One legedary Story about Seabuckthorn:
Legend said that before 12 century BC, the ancient Greeks were surprised to find that some sick horses let loose to die a natural death, became strong and energetic again. The source of this magic was traced to a kind of shrubbery. They name the shrub Hippophae rhamnoides L, meaning trees that make horse shine.
Sibu Yidian  - the classic Tibetan medical book written in the eighth century AD - devotes thirty chapters to the amazing medicinal and nutritional uses of Sea Buckthorn. Sibu Yidian places great emphasis on the ability of Sea Buckthorn “to tonify Yin and strengthen Yang.”
Historically, other cultures have also found healing, health and balance from Sea Buckthorn. In India, it is an important part of traditional Ayurveda. It is absolutely essential in the Chinese Pharmacopeia.
In Mongolia, it has long been seen as a source for indefatigable life energy - which is why, it is said, Genghis Khan and his armies drank the juice of the Sea Buckthorn berry to increase stamina and speed up the healing of wounds.
Sea buckthorn has a rich history of use in treating numerous medical conditions. It has been called a wonder plant in many Asian countries, including China, India, and Pakistan. The berries have been used for more than 1,000 years in Tibetan and Indian systems of medicine. In traditional Chinese medicine, it has been used to aid digestion and treat cough, circulatory disorders, and pain. (1 , 6 , 7)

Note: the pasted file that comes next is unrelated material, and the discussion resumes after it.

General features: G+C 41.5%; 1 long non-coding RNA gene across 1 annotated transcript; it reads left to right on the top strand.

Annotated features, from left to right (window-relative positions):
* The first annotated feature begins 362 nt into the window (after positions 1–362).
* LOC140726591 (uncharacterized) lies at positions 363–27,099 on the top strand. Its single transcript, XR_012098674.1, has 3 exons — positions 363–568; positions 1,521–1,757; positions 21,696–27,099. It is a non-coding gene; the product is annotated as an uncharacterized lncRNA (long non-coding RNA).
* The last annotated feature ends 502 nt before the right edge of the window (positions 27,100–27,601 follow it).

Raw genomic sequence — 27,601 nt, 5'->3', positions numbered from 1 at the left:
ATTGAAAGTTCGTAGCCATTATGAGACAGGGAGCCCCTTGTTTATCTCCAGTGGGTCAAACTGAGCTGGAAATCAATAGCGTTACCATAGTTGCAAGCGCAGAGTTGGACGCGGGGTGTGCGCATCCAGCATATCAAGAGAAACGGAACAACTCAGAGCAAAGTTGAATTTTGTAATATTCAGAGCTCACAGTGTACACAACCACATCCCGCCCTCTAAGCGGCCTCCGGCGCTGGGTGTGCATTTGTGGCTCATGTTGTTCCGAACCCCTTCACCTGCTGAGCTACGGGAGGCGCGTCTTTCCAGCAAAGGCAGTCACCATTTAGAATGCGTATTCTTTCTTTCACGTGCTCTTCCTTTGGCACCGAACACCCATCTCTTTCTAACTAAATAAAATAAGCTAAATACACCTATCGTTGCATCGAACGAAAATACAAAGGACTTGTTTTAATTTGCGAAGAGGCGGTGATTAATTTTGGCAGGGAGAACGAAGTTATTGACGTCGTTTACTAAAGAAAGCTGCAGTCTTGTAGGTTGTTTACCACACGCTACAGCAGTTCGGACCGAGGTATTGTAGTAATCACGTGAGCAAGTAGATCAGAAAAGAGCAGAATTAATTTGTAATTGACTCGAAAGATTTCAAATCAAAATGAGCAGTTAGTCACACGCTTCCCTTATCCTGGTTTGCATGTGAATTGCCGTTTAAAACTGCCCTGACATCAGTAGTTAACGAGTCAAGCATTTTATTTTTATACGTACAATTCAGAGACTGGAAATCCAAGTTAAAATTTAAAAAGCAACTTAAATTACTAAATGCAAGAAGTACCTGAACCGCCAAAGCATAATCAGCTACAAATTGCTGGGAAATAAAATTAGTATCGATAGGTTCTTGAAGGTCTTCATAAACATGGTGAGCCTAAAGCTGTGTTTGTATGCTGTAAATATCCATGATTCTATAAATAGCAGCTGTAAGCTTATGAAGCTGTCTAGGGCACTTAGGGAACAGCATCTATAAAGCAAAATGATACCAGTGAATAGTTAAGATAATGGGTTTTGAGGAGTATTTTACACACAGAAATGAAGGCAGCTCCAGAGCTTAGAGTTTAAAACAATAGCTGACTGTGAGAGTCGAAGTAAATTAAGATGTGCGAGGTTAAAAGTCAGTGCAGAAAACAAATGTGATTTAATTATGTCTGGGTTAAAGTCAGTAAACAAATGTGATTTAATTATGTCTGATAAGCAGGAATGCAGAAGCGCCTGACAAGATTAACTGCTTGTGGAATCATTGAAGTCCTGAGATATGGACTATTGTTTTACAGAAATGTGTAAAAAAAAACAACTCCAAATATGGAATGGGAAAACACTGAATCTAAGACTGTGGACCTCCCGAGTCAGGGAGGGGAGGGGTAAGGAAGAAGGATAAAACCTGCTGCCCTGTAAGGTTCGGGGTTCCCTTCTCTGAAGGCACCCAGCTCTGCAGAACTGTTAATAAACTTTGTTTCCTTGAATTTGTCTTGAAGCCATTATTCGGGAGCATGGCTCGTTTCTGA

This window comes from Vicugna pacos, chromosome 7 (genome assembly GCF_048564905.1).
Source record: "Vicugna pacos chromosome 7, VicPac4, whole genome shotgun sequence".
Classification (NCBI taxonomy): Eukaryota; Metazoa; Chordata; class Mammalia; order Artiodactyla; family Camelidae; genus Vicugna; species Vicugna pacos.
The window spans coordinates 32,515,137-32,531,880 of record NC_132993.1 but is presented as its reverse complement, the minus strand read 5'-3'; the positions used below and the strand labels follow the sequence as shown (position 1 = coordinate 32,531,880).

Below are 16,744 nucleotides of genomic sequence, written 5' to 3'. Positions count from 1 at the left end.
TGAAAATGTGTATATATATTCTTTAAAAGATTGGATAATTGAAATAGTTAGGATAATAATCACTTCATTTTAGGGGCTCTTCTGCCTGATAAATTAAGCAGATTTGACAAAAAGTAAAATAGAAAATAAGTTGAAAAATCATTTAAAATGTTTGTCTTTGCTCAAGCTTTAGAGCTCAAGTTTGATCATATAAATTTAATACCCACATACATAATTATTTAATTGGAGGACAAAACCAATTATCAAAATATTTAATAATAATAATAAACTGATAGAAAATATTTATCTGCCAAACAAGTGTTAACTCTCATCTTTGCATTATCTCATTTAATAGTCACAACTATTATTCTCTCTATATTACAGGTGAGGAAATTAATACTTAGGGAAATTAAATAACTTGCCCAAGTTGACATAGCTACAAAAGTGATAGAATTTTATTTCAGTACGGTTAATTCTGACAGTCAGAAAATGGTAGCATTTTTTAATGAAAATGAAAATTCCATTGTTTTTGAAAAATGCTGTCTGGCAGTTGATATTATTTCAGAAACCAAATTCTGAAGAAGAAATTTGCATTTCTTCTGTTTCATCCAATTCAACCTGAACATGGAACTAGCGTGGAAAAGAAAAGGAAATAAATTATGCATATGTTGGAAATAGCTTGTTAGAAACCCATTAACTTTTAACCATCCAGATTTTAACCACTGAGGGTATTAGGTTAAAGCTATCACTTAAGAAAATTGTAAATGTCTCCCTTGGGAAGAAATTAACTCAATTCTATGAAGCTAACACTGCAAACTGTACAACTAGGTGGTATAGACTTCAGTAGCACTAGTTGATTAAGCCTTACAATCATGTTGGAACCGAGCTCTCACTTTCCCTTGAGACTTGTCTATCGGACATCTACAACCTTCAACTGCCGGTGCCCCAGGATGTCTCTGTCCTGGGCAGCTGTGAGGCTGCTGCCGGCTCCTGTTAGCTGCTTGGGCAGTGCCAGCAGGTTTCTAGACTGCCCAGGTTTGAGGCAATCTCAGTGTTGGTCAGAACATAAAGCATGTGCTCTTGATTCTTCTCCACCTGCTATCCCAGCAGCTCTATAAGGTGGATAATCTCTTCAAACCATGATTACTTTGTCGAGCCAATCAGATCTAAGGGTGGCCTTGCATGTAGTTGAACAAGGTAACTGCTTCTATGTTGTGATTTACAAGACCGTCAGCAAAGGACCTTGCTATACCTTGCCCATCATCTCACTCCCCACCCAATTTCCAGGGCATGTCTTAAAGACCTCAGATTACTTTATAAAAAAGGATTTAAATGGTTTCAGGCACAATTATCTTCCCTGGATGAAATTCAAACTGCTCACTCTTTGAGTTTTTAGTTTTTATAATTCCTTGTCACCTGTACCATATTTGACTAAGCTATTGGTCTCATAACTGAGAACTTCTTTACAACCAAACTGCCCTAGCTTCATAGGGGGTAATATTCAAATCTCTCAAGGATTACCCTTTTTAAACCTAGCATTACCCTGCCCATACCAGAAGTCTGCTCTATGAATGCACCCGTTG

Because of their hemostatic and anti-inflammatory effects, the fruits are added to prescriptions in Indian and Tibetan medicine to treat pulmonary, GI, cardiac (eg, ischemic heart disease), blood, hepatic, and metabolic disorders. Ancient Tibetan medical literature documents the use of sea buckthorn for fever, inflammation, toxicity, abscesses, cough, colds, clearing sputum, laxative effect, tumors (particularly in the stomach and esophagus), and gynecological diseases. (1 , 2) The flowers are used as a skin softener in Tajikistan.( 1) In Mongolia, extracts from the leaves and branches of the plant are used medicinally to treat colitis and enterocolitis in humans and animals. In Middle Asia, the leaves are used to treat GI and skin disorders, and topically applied to treat rheumatoid arthritis. (1 , 2 , 6) In Russia, the oil from the seeds and fruits was used topically to treat chronic dermatoses, eczema, psoriasis, lupus erythematosus, burns, frostbite, and cervical erosion. Oil from the fruit has been used to treat thrombosis. Oil extracts have been used in ophthalmology to treat keratitis, trachoma, conjunctivitis, and injuries or burns of the eyelid. (1))
1. Technology Daily. Pharmacological Studies on Seabuckthorn. April 22th, 1999.
2. Mingyu Xu, Xiaoxuan Sun, Wenxin Tong. Medical Research and Development on Seabuckthorn. HIPPOPHAE. 1994, Vol. 7 (1): 32-39.
3. Zeb A. Important therapeutic uses of sea buckthorn (Hippophae): a review. J Biol Sci 4:687-693, 2004
4 Cenkowski S et al. Quality of extracted sea buckthorn seed and pulp oil, Can Biosystems Engin 48:3.9-3.16, 2006
5. Zeb A. Chemical and nutritional constituents of sea buckthorn juice. Pakistan J Nutr 2004 3(2):99-106
6. Yaonian Qi, Buochuan Zhou, Jing Li, Yuanqi Bao, Yalin Xue. Report on Biochemical Components of Different Type of Seabuckthorn. HIPPOPHAE, March, 1999. Vol. 9 (1): 32-36
7. B. Aluokumofu. Pharmacological Effects of Seabuckthorn Oil. HIPPOPHAE. Sept. 1992, Vol. 5 (8).
8. Pengyuan Zhou, Jingli Jiang. Health Benefits from Seabuckthorn. HIPPOHAE. Sept. 1992,No. 5 (3): 20-25.